"Three-Year Strategic Plan"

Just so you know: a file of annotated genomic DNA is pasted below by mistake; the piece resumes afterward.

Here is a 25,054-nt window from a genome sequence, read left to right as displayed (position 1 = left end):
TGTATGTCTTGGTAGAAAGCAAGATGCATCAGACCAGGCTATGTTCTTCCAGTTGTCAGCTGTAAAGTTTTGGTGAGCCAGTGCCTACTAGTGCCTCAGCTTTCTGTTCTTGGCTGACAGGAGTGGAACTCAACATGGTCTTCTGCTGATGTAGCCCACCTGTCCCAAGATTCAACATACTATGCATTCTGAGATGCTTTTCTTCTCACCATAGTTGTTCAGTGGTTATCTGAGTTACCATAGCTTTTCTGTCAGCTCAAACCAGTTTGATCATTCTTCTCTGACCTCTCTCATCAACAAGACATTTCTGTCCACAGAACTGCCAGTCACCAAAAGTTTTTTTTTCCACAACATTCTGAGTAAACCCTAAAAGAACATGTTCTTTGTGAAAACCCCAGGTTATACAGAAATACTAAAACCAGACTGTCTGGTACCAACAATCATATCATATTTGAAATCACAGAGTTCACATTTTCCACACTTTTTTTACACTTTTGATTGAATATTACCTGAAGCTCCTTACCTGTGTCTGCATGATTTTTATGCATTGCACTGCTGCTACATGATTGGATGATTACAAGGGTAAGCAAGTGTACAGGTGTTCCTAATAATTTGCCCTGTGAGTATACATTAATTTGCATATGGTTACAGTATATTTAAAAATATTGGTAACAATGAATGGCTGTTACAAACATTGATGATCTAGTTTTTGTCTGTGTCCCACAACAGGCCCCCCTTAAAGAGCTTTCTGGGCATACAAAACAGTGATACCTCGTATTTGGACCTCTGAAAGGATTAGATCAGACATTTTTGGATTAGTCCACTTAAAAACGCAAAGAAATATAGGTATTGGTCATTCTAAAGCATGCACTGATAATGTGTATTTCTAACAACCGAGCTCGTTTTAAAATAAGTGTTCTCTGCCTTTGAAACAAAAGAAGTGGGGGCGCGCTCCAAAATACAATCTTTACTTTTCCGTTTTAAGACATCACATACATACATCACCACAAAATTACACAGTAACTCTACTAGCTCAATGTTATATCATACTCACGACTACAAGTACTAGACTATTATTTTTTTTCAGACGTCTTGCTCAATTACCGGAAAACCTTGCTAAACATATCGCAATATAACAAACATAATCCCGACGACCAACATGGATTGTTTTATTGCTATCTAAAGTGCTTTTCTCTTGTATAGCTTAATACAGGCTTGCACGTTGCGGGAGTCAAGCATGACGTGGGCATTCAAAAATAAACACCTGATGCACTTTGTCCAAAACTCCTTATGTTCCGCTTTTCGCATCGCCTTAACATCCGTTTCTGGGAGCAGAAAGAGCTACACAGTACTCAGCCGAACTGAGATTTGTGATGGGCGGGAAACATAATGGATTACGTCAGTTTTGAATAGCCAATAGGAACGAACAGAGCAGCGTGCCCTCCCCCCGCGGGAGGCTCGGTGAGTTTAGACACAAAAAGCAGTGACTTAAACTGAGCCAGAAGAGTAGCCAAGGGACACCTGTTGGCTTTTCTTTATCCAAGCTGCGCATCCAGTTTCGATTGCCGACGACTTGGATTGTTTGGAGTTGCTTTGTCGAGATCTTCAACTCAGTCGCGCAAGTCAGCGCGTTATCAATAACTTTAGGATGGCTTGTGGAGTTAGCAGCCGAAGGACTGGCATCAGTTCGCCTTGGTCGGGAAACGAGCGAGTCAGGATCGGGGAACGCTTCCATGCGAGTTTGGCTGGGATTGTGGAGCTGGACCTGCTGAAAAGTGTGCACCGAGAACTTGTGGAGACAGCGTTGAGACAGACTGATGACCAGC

Three-Year Strategic Plan Revised for the Period July 1, 2009 – June 30, 2012 Final Approved Plan submitted by the NRPA Strategic Planning Committee to the Board of Trustees National Recreation and Park Association October 18, 2008 Baltimore, MD DRAFT NRPA Strategic Plan October 2008 Page 1 of 8 Introduction The Strategic Plan for the National Recreation and Park Association (NRPA) covers the three year period from July 1, 2008 to June 30, 2011 and was adopted by the NRPA Board of Trustees in September 2007. This iteration of the plan updates the initial plan, further refining several objectives. It reflects NRPA’s increasing sophistication and skill with strategic planning as it moves to a more strategic and less tactical focus. Note: When the strategic plan was revised and approved by the Board in October 2007, the plan was structured to serve as a three to five year plan. It was dated to begin in Fiscal Year 2008/2009 and remain in place through Fiscal Year 2010/2011. Given the tradition of the association to add an additional year to the plan each year, the recommended changes to this iteration of the plan include extending the plan through Fiscal Year 2011/2012. The document provides strategic direction for the work of NRPA in order to advance the important work of member professionals and citizen advocates in public parks, recreation and conservation. It also supports pragmatic decision-making by the Board of Trustees in a manner that reflects the best interests of the Association. This strategic plan reinforces the core business lines of NRPA as a national association: Public Awareness Public Policy Citizen and Professional Development Development and Dissemination of the Body of Knowledge The plan has five goals and all goals are equal in importance and priority. Each goal is referred to with a topical heading. Additionally, objectives reflect the overall movement desired to achieve the goal, rather than identifying a specific action or tactic. In this way, multiple solutions may be pursued to achieve the objective, rather than limiting the approach to a specific alternative identified in a more tactical statement. For example, rather than saying “Develop a procedure among national office, state associations and members to identify emerging legislative issues of potential interest” the plan now says “Increase the ability of the national office, state associations and members to identify and respond to legislative issues of national interest.” Because there is more than one way to pursue such an objective, the revised plan now provides more flexibility to determine which way or ways will be most productive. In updating the current strategic plan, the Planning Committee undertook several data collection steps. A discussion of strategic issues was held with the entire NRPA Board of Trustees in May 2008 in Portland. Online surveys were conducted with the general membership, leadership and staff regarding assumptions about the relevant future environment that might affect the plan. The results of the surveys were provided in advance of a three day retreat held in Chicago in July, 2008 and were an integral part of the group’s dialogue and deliberations about the evolution of the strategic plan. Several NRPA department directors participated in the retreat. During the facilitated retreat, the Committee reviewed and updated assumptions about the relevant future environment that might affect the plan and then reviewed the plan for any recommended changes. Emphasis was placed on a review of the goals and objectives. Only minor modifications were recommended, as noted in this document. DRAFT NRPA Strategic Plan October 2008 Page 2 of 8 In addition to updating the existing plan, the group also spent time considering two “mega issues” identified by leadership in the prior planning cycle. A “mega issue” is defined as a strategic issue of critical importance to the organization that has a life span of five to ten years. The Committee, informed by data collected from NRPA Board discussion in May 2008, contemplated the following mega issues: Mega Issue 1: Become a National Organization and Remain Relevant Locally How do we become a national organization and still maintain relevance to the stakeholders who comprise NRPA at the local level? And how do we know this vision is congruent with the desires of members? How do we address both citizen and professional needs? Mega Issue 2 Raise Public Awareness of Parks and Recreation How do we raise the level of public awareness to seek park and recreation opportunities as essential to quality of life, leading to increased funding sources for the public and recreation opportunities? The Committee engaged in a robust dialogue of the two mega issues and will continue discussion and work to document the dialogue and share information with the Executive Committee at their retreat in November. The Committee will draft a background paper to send to the Executive Committee in advance of the retreat to inform the discussion. 2008 Strategic Planning Committee Jodie Adams, NRPA President-elect, Committee Chair - Springfield, MO Linda Kotowski, NRPA President - Aurora, Colorado Tom Farrell, NRPA Past President - Brunswick, Maine Janna Rankin, NRPA Vice-Chair – Alta, Wyoming Judith Anderson, Minneapolis, MN Tracey Crawford, Northbrook, IL Inger Erickson, Phoenix, AZ Michelle Park, Gainesville, FL Ted Shoenborn, NRPA Board Member - Bend, OR Cynthia Tart, NRPA Board Member - Southport, NC Bill Zimmermann, NRPA Board Member - New Rochelle, NY Lois Finkelman, NRPA Chair, ex-officio, non-voting - Dallas, Texas Elizabeth Kessler, President-elect 2008-2009, ex-officio, non-voting – Woodstock, IL NRPA Staff Contributors Barbara Tulipane, Chief Executive Officer Katie Coffroad, Chief Operating Officer Rob Batarla, Chief Financial Officer Mike Kane, Knowledge & Learning Senior Director Lauren Yost, Human Resources Director Strategic Planning Consultant Cate Bower, Tecker Consultants LLC. DRAFT NRPA Strategic Plan October 2008 Page 3 of 8 Definition of Terms Several important terms are used throughout the Strategic Plan, which do not have universally accepted definitions. The following definitions are provided so readers may better understand the intent of the authors during the preparation of this document. Mission: a concise statement of the organization’s reason for being, perpetual Vision: 10-30 year goal describing what the organization seeks to become; an audacious goal that is tangible, energizing, and highly focused Values: essential and enduring tenets of the association; a small set of timeless, guiding principles Goals: timeless, unbounded statements describing the conditions or attributes to be attained Objectives: measurable, attainable milestones to achieve on the way to accomplishing the goal Key Measures/Metrics: describes the market research, trend and usage data that will be collected, analyzed and reported to evaluate the success of strategies and the progress toward accomplishing objectives. Strategies: describe how the organization commits its limited resources to make its vision a reality, and are expressed as activities. Strategies are adaptable by nature and circumstance rather than a rigid set of instructions. Tactics: annual actions and activities that determine how resources will be focused to maximize effectiveness and efficiency in achieving the objectives; describe ways to achieve objectives through program, organizational structure and operational initiatives. Core business lines: the primary areas in which the Association focuses its efforts and energy to achieve the mission DRAFT NRPA Strategic Plan October 2008 Page 4 of 8 National Recreation and Park Association Mission Statement To advance parks, recreation and environmental conservation efforts that enhance the quality of life for all people. NRPA Core Values Quality and continuous progress in all our efforts A culture of enjoyment, fun and celebration Preservation of the heritage of public parks and recreation The importance of networking , collaboration and partnership Transparency in our decision-making Commitment to inclusion and diversity Service to members and stakeholders Stewardship of the natural environment and park and recreation infrastructure NRPA’s Vision By 2020, every person in America will have convenient access to safe and affordable public park and recreation opportunities. Those public park and recreational opportunities will: Promote the importance and value of leisure Enhance community vitality Support human development Promote health and wellness Provide quality urban experiences Garner legislative and financial support Foster environmental stewardship NRPA will be a single, unified association advancing the important work of member professionals and citizen leaders in public parks, recreation and conservation. DRAFT NRPA Strategic Plan October 2008 Page 5 of 8 NRPA’s Goals July 1, 2009 to June 30, 2012 Advocacy NRPA’s government relations and advocacy initiatives will result in policy-making, legislation and funding that benefits public parks, recreation and conservation. Knowledge NRPA’s portfolio of high-quality, diversified and relevant education and training resources will provide the knowledge, competency and skill base that both park and recreation professionals and citizen advocates need to lead the field effectively. Awareness The general public, as well as public officials, legislators, and the media, will be more aware of the critical role played by public parks, recreation, and conservation efforts in encouraging healthy lifestyles, promoting environmental stewardship and supporting community livability. Citizen/Professional Collaboration Working together, park and recreation professionals and citizen advocates will be champions for public park, recreation and conservation initiatives. Organizational Excellence NRPA will be an effectively governed, well managed, fiscally sound organization positioned to deliver maximum value to its members and stakeholders. DRAFT NRPA Strategic Plan October 2008 Page 6 of 8 NRPA’s Goals and Objectives July 1, 2009 – June 30, 2012 Advocacy NRPA’s government relations and advocacy initiatives will result in policy-making, legislation and funding that benefits public parks, recreation and conservation. Objectives 1. Increase our capacity to implement a broad based advocacy program that affects funding, policy, and regulations at the national level to benefit public parks, recreation, conservation and environmental stewardship at the local, state and federal levels. 2. Increase the ability of the national office, state associations and members to identify and respond to legislative issues of national interest. 3. Increase our internal capacity to conduct research and our external access to relevant data from similar national organizations, state affiliates, universities and other relevant sources. 4. Strengthen advocacy efforts through enhanced training and opportunities for greater involvement and participation in NRPA’s advocacy agenda by professional, student and citizen members. 5. Improve the association’s ability to increase visibility and mobilize support around emerging issues and legislative initiatives of importance to NRPA. Knowledge NRPA’s portfolio of high-quality, diversified and relevant education and training resources will provide the knowledge, competency and skill base that both park and recreation professionals and citizen advocates need to lead the field effectively. Objectives 1. Regularly assess learning needs of citizen advocates and professionals and the most effective delivery methods for meeting those needs. 2. Develop and deliver relevant, affordable and accessible learning resources and opportunities for citizen advocates and professionals. 3. Adopt innovative methods to assemble and share data, leading practices, research and standards. 4. Regularly assess, develop and deliver standards-based credentialing programs for professionals, agencies, and colleges and universities. 5. Enhance the capability of the profession to attract, develop and retain a high quality, competent park and recreation workforce, reflective of the communities they serve. Awareness DRAFT NRPA Strategic Plan October 2008 Page 7 of 8 Awareness The general public, as well as public officials, legislators, and the media, will be more aware of the critical role played by public parks, recreation, and conservation efforts in encouraging healthy lifestyles, promoting environmental stewardship and supporting community livability. Objectives 1. Establish and expand programs with private and public sector organizations, both not for profit and for profit, whose interests complement those of NRPA. 2. Strengthen and expand the public awareness function within NRPA. 3. Enhance NRPA’s overall media relations effectiveness. 4. Expand the interest of the general public through creative programs and consistent messages. 5. Increase public support for funding of park and recreation facilities and services through national public awareness initiatives. Citizen/Professional Collaboration Working together, park and recreation professionals and citizen advocates will be champions for public park, recreation and conservation initiatives Objectives 1. Increase citizen membership and engagement in NRPA. 2. Strengthen professional members’ understanding of the value of engaging citizen board and commission members, volunteers and other supporters in NRPA. 3. Increase the efforts of professional members to connect their citizen board and commission members and volunteers to NRPA. Organizational Excellence NRPA will be an effectively governed, well managed, fiscally sound organization positioned to deliver maximum value to its members and stakeholders. Objectives 1. Continue to evolve and strengthen the leadership and overall performance of the Association’s governance and structure. 2. Use innovative technology solutions to enhance business operations and member services. 3. Ensure continued fiscal stability and growth through revenue-focused business planning and initiatives. 4. Increase the relevance and value of programs, products and services to better meet member and stakeholder needs. DRAFT NRPA Strategic Plan October 2008 Page 8 of 8